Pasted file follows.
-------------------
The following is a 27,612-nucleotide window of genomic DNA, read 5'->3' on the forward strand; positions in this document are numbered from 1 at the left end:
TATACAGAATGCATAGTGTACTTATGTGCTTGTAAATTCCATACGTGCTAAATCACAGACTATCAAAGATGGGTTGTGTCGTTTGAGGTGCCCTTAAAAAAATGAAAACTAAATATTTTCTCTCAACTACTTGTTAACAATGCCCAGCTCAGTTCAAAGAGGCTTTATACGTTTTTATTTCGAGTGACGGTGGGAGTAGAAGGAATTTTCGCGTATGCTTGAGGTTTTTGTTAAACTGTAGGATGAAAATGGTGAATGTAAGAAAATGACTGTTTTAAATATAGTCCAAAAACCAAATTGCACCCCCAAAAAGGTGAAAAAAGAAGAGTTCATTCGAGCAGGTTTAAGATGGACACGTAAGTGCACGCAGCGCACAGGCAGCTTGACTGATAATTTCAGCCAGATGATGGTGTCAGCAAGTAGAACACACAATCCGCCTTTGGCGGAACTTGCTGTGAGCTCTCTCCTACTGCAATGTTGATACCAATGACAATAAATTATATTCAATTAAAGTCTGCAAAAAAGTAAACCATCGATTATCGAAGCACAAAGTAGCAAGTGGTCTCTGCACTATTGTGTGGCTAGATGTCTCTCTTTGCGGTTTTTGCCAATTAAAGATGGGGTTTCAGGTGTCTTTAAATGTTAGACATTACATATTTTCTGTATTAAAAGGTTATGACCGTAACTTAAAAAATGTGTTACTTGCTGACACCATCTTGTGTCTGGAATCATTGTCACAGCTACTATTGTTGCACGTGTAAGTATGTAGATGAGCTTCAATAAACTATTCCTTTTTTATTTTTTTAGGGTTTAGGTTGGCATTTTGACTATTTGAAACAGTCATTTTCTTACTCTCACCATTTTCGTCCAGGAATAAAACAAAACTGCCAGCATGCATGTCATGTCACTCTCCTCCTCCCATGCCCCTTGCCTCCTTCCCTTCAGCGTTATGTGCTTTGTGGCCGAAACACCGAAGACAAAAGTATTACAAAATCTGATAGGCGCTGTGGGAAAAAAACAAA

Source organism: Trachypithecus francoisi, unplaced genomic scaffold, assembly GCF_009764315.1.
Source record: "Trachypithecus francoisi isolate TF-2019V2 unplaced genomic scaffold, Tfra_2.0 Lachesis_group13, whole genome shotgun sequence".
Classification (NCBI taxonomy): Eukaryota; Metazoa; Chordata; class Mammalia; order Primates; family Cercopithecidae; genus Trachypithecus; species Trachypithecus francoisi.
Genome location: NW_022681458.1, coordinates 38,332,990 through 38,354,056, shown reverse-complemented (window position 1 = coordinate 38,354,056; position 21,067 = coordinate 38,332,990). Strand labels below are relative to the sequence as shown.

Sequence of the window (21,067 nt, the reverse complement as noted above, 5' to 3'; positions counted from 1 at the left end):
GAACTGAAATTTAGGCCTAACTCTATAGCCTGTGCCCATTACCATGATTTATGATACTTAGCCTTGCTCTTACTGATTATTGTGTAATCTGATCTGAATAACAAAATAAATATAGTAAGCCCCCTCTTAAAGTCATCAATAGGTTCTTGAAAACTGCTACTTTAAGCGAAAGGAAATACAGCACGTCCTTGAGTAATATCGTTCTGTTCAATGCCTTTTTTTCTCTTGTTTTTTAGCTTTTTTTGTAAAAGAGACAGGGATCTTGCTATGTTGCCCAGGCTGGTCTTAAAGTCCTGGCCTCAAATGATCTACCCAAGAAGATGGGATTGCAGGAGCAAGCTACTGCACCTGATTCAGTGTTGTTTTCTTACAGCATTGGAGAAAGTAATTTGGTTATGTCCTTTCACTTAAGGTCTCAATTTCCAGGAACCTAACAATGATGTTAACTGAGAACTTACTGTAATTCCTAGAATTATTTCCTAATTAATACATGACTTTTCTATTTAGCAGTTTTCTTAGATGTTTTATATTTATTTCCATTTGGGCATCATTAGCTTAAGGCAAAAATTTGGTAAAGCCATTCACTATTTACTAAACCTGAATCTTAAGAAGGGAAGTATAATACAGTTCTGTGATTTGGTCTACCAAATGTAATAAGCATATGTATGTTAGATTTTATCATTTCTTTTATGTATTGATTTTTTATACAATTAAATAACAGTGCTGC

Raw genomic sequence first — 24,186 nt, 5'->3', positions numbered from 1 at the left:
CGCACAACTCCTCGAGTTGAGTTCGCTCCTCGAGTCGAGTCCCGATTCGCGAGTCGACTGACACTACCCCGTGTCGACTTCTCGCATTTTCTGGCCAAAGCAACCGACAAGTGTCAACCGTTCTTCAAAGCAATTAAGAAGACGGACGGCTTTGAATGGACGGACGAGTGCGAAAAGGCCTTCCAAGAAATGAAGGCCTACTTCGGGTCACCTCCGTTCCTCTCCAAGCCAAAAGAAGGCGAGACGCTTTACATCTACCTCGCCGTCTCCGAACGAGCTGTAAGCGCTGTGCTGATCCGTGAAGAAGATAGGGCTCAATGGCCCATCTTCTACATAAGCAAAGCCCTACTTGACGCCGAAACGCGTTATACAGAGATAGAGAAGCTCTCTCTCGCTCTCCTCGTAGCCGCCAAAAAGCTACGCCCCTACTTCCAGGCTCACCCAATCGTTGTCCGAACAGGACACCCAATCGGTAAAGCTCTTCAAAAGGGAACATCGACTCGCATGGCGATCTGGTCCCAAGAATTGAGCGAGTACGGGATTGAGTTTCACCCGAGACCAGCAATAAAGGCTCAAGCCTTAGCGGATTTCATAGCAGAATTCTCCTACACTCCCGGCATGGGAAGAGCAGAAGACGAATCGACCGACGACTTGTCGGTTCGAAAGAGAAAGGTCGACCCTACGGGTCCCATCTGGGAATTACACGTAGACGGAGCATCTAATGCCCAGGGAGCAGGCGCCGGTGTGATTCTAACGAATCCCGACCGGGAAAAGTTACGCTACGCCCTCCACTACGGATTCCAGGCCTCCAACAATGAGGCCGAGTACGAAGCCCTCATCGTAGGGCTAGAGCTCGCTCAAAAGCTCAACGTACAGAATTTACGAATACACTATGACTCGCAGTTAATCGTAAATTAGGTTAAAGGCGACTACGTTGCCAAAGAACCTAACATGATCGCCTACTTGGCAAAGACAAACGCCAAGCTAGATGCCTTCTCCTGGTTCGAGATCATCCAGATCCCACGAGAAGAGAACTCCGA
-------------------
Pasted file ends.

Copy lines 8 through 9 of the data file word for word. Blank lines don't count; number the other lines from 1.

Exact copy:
GAACTGAAATTTAGGCCTAACTCTATAGCCTGTGCCCATTACCATGATTTATGATACTTAGCCTTGCTCTTACTGATTATTGTGTAATCTGATCTGAATAACAAAATAAATATAGTAAGCCCCCTCTTAAAGTCATCAATAGGTTCTTGAAAACTGCTACTTTAAGCGAAAGGAAATACAGCACGTCCTTGAGTAATATCGTTCTGTTCAATGCCTTTTTTTCTCTTGTTTTTTAGCTTTTTTTGTAAAAGAGACAGGGATCTTGCTATGTTGCCCAGGCTGGTCTTAAAGTCCTGGCCTCAAATGATCTACCCAAGAAGATGGGATTGCAGGAGCAAGCTACTGCACCTGATTCAGTGTTGTTTTCTTACAGCATTGGAGAAAGTAATTTGGTTATGTCCTTTCACTTAAGGTCTCAATTTCCAGGAACCTAACAATGATGTTAACTGAGAACTTACTGTAATTCCTAGAATTATTTCCTAATTAATACATGACTTTTCTATTTAGCAGTTTTCTTAGATGTTTTATATTTATTTCCATTTGGGCATCATTAGCTTAAGGCAAAAATTTGGTAAAGCCATTCACTATTTACTAAACCTGAATCTTAAGAAGGGAAGTATAATACAGTTCTGTGATTTGGTCTACCAAATGTAATAAGCATATGTATGTTAGATTTTATCATTTCTTTTATGTATTGATTTTTTATACAATTAAATAACAGTGCTGC

Raw genomic sequence first — 24,186 nt, 5'->3', positions numbered from 1 at the left: